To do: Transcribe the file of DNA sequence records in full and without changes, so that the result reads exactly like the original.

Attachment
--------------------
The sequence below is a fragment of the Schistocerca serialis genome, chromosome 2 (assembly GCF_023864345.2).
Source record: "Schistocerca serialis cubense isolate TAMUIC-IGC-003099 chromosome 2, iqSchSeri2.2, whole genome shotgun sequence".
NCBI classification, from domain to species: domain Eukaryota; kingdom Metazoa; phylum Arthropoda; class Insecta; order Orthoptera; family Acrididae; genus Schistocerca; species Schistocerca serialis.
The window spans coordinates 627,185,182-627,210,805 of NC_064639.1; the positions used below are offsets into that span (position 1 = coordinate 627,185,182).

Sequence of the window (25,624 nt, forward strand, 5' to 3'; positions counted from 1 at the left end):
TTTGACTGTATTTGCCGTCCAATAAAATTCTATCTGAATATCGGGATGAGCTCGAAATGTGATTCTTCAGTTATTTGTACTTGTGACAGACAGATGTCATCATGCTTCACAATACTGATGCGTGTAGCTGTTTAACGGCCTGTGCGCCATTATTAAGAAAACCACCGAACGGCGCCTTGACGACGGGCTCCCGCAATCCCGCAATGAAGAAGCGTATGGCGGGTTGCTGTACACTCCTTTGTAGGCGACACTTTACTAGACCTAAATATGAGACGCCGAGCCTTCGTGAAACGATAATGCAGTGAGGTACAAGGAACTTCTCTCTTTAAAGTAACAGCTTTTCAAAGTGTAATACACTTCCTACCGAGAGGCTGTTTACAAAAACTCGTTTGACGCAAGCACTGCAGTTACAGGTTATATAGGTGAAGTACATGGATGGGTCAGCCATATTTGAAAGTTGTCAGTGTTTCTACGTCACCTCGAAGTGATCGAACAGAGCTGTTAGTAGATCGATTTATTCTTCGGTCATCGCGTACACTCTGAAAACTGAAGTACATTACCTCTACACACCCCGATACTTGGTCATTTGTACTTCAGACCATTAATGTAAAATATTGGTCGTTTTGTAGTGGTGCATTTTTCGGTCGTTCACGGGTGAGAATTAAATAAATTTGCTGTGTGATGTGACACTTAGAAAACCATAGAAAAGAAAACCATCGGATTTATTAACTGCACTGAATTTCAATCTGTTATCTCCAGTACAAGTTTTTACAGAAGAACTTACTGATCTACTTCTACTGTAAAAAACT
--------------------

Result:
The sequence below is a fragment of the Schistocerca serialis genome, chromosome 2 (assembly GCF_023864345.2).
Source record: "Schistocerca serialis cubense isolate TAMUIC-IGC-003099 chromosome 2, iqSchSeri2.2, whole genome shotgun sequence".
NCBI classification, from domain to species: domain Eukaryota; kingdom Metazoa; phylum Arthropoda; class Insecta; order Orthoptera; family Acrididae; genus Schistocerca; species Schistocerca serialis.
The window spans coordinates 627,185,182-627,210,805 of NC_064639.1; the positions used below are offsets into that span (position 1 = coordinate 627,185,182).

Sequence of the window (25,624 nt, forward strand, 5' to 3'; positions counted from 1 at the left end):
TTTGACTGTATTTGCCGTCCAATAAAATTCTATCTGAATATCGGGATGAGCTCGAAATGTGATTCTTCAGTTATTTGTACTTGTGACAGACAGATGTCATCATGCTTCACAATACTGATGCGTGTAGCTGTTTAACGGCCTGTGCGCCATTATTAAGAAAACCACCGAACGGCGCCTTGACGACGGGCTCCCGCAATCCCGCAATGAAGAAGCGTATGGCGGGTTGCTGTACACTCCTTTGTAGGCGACACTTTACTAGACCTAAATATGAGACGCCGAGCCTTCGTGAAACGATAATGCAGTGAGGTACAAGGAACTTCTCTCTTTAAAGTAACAGCTTTTCAAAGTGTAATACACTTCCTACCGAGAGGCTGTTTACAAAAACTCGTTTGACGCAAGCACTGCAGTTACAGGTTATATAGGTGAAGTACATGGATGGGTCAGCCATATTTGAAAGTTGTCAGTGTTTCTACGTCACCTCGAAGTGATCGAACAGAGCTGTTAGTAGATCGATTTATTCTTCGGTCATCGCGTACACTCTGAAAACTGAAGTACATTACCTCTACACACCCCGATACTTGGTCATTTGTACTTCAGACCATTAATGTAAAATATTGGTCGTTTTGTAGTGGTGCATTTTTCGGTCGTTCACGGGTGAGAATTAAATAAATTTGCTGTGTGATGTGACACTTAGAAAACCATAGAAAAGAAAACCATCGGATTTATTAACTGCACTGAATTTCAATCTGTTATCTCCAGTACAAGTTTTTACAGAAGAACTTACTGATCTACTTCTACTGTAAAAAACT